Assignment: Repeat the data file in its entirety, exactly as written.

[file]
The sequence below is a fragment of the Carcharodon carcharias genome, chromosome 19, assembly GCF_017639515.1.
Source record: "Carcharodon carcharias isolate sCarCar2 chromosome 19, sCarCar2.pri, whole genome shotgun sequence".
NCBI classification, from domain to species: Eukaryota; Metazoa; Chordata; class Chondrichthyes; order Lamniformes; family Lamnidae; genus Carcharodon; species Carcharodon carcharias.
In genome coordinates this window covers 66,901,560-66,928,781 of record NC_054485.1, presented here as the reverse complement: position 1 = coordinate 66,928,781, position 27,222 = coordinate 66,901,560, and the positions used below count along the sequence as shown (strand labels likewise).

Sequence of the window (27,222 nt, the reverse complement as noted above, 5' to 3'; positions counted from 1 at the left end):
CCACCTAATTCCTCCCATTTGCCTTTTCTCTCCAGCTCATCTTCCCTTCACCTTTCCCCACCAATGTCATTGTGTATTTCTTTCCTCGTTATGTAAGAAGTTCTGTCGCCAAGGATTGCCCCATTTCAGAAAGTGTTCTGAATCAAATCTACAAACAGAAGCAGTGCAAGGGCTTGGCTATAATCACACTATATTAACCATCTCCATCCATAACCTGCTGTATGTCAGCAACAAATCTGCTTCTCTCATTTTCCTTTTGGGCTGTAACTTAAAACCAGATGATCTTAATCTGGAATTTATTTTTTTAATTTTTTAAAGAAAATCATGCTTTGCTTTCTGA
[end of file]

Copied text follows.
The sequence below is a fragment of the Carcharodon carcharias genome, chromosome 19, assembly GCF_017639515.1.
Source record: "Carcharodon carcharias isolate sCarCar2 chromosome 19, sCarCar2.pri, whole genome shotgun sequence".
NCBI classification, from domain to species: Eukaryota; Metazoa; Chordata; class Chondrichthyes; order Lamniformes; family Lamnidae; genus Carcharodon; species Carcharodon carcharias.
In genome coordinates this window covers 66,901,560-66,928,781 of record NC_054485.1, presented here as the reverse complement: position 1 = coordinate 66,928,781, position 27,222 = coordinate 66,901,560, and the positions used below count along the sequence as shown (strand labels likewise).

Sequence of the window (27,222 nt, the reverse complement as noted above, 5' to 3'; positions counted from 1 at the left end):
CCACCTAATTCCTCCCATTTGCCTTTTCTCTCCAGCTCATCTTCCCTTCACCTTTCCCCACCAATGTCATTGTGTATTTCTTTCCTCGTTATGTAAGAAGTTCTGTCGCCAAGGATTGCCCCATTTCAGAAAGTGTTCTGAATCAAATCTACAAACAGAAGCAGTGCAAGGGCTTGGCTATAATCACACTATATTAACCATCTCCATCCATAACCTGCTGTATGTCAGCAACAAATCTGCTTCTCTCATTTTCCTTTTGGGCTGTAACTTAAAACCAGATGATCTTAATCTGGAATTTATTTTTTTAATTTTTTAAAGAAAATCATGCTTTGCTTTCTGA